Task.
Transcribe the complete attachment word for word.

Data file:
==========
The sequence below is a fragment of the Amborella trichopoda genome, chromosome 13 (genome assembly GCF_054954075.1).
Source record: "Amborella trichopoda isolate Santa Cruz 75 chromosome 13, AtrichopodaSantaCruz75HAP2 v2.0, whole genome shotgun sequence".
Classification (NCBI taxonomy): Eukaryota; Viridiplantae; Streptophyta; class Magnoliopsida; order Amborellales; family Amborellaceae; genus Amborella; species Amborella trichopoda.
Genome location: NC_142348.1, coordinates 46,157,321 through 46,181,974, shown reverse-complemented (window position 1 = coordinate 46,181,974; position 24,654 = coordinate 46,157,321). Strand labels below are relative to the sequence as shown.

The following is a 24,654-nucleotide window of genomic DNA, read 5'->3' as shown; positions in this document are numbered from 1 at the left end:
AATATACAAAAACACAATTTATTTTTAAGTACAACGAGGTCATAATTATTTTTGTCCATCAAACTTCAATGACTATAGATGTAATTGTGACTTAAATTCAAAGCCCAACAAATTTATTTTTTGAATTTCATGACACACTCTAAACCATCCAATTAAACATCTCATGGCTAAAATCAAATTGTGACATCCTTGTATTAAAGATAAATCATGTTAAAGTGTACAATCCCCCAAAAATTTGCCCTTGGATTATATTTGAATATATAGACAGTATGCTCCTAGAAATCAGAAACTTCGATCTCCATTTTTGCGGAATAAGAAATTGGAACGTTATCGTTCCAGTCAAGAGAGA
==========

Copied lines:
The sequence below is a fragment of the Amborella trichopoda genome, chromosome 13 (genome assembly GCF_054954075.1).
Source record: "Amborella trichopoda isolate Santa Cruz 75 chromosome 13, AtrichopodaSantaCruz75HAP2 v2.0, whole genome shotgun sequence".
Classification (NCBI taxonomy): Eukaryota; Viridiplantae; Streptophyta; class Magnoliopsida; order Amborellales; family Amborellaceae; genus Amborella; species Amborella trichopoda.
Genome location: NC_142348.1, coordinates 46,157,321 through 46,181,974, shown reverse-complemented (window position 1 = coordinate 46,181,974; position 24,654 = coordinate 46,157,321). Strand labels below are relative to the sequence as shown.

The following is a 24,654-nucleotide window of genomic DNA, read 5'->3' as shown; positions in this document are numbered from 1 at the left end:
AATATACAAAAACACAATTTATTTTTAAGTACAACGAGGTCATAATTATTTTTGTCCATCAAACTTCAATGACTATAGATGTAATTGTGACTTAAATTCAAAGCCCAACAAATTTATTTTTTGAATTTCATGACACACTCTAAACCATCCAATTAAACATCTCATGGCTAAAATCAAATTGTGACATCCTTGTATTAAAGATAAATCATGTTAAAGTGTACAATCCCCCAAAAATTTGCCCTTGGATTATATTTGAATATATAGACAGTATGCTCCTAGAAATCAGAAACTTCGATCTCCATTTTTGCGGAATAAGAAATTGGAACGTTATCGTTCCAGTCAAGAGAGA